Safra will offer 70 lots of her jewelry, dating from the 1970s to the present day, in a sale conducted by Christie’s International (CHRS) at the Four Seasons Hotel des Bergues, Geneva, on May 14. The event will include 18 pieces by JAR, the largest private collection of items by this exclusive Parisian maker ever offered at auction, the London-based company said in an e- mailed statement.
Proceeds from the auction will be donated to 20 different charitable institutions, said Christie’s. The Elton John AIDS Foundation (Worldwide), Henry Street Settlement, New York and Le Ballet de l’Opera National de Paris will be among the beneficiaries.
A ruby and diamond Camellia flower brooch by JAR, specially created for Safra in 2003, is estimated at $1.2 million to $1.5 million.
Safra is the widow of the Lebanese banker Edmond J. Safra, who died in a fire in his Monaco apartment in 1999. She has a net worth of $1.2 billion, according to Forbes’s March 2012 listing of the world’s wealthiest individuals, and has headed the philanthropic foundation bearing her late husband’s name since 2000.
As well as being a philanthropist, London-based Safra is also a prominent art collector. She paid a record 65 million pounds (then $103.4 million) for Alberto Giacometti’s 1961 bronze sculpture “Walking Man I” at Sotheby’s (BID), London, in February 2010, dealers said. She donated Gerhard Richter’s painting “Abstraktes Bild 849-3 (1997)” to the Israel Museum, the Jerusalem-based institution said in January. The Richter had been bought for $20.8 million at a Sotheby’s auction in New York in November 2011.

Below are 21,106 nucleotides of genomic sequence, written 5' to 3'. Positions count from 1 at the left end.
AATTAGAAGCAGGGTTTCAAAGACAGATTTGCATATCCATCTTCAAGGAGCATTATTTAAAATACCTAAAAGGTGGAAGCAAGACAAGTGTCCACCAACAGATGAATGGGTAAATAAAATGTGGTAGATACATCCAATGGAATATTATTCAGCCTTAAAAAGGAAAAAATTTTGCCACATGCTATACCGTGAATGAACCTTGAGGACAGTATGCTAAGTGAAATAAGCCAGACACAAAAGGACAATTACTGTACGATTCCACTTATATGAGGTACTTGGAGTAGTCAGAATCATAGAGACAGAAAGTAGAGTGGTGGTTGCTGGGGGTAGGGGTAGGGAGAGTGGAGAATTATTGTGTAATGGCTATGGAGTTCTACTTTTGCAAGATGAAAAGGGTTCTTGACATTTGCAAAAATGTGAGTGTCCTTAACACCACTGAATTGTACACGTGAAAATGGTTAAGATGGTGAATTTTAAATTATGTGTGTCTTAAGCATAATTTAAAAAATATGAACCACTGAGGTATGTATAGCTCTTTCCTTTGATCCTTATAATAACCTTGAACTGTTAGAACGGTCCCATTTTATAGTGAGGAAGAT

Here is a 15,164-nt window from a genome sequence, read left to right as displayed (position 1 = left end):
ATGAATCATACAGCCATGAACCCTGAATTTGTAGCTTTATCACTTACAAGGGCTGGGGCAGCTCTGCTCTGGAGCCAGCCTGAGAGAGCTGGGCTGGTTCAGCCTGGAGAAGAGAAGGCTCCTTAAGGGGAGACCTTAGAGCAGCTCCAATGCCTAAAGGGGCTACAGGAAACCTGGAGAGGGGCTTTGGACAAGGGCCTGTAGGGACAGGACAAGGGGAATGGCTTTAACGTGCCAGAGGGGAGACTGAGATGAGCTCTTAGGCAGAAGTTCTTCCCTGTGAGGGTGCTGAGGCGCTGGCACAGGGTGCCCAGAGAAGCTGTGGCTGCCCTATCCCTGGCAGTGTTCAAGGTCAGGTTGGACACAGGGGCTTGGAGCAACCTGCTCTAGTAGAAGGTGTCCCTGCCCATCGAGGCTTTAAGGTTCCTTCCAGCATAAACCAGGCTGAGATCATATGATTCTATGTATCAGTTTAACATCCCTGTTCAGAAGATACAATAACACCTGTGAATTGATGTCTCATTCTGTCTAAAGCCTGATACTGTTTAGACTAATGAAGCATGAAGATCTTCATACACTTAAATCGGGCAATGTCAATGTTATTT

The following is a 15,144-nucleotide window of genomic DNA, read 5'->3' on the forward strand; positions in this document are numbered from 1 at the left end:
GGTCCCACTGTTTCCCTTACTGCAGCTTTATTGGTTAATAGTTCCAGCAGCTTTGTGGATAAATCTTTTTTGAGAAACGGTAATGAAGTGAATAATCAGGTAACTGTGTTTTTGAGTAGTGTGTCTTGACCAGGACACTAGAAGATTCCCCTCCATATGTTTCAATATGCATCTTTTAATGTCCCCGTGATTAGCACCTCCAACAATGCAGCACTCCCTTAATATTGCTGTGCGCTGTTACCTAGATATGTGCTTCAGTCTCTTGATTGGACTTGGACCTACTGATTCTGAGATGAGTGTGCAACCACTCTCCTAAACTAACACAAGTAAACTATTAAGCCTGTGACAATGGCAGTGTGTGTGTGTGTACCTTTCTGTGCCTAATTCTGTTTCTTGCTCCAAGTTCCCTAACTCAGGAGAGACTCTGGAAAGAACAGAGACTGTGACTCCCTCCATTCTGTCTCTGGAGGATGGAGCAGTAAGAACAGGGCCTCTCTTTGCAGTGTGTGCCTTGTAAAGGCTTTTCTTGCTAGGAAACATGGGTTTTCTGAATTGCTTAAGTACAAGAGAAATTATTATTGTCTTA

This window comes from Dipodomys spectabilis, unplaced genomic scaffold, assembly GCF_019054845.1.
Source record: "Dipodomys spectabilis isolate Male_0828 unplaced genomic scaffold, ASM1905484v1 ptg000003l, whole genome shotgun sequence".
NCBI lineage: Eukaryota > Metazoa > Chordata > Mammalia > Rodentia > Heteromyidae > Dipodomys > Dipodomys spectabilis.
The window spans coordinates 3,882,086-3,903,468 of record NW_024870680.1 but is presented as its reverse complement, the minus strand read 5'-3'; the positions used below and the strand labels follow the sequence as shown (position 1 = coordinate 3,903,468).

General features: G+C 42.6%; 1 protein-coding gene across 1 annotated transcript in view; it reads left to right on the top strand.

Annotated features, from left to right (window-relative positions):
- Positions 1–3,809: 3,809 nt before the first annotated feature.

The following day (May 15), Sotheby’s Geneva will be offering for sale the Beau Sancy diamond. Weighing 34.98 carats, the modified pear double rose-cut stone was worn by Marie de Medici in her crown at her coronation as Queen Consort of Henri IV of France in 1610. It is currently owned by the Royal House of Prussia, who acquired the diamond in the 18th century. Sotheby's has valued the gem at $2 million to $4 million.
(Scott Reyburn writes about the art market for Muse, the arts and culture section of Bloomberg News. Opinions expressed are his own.)
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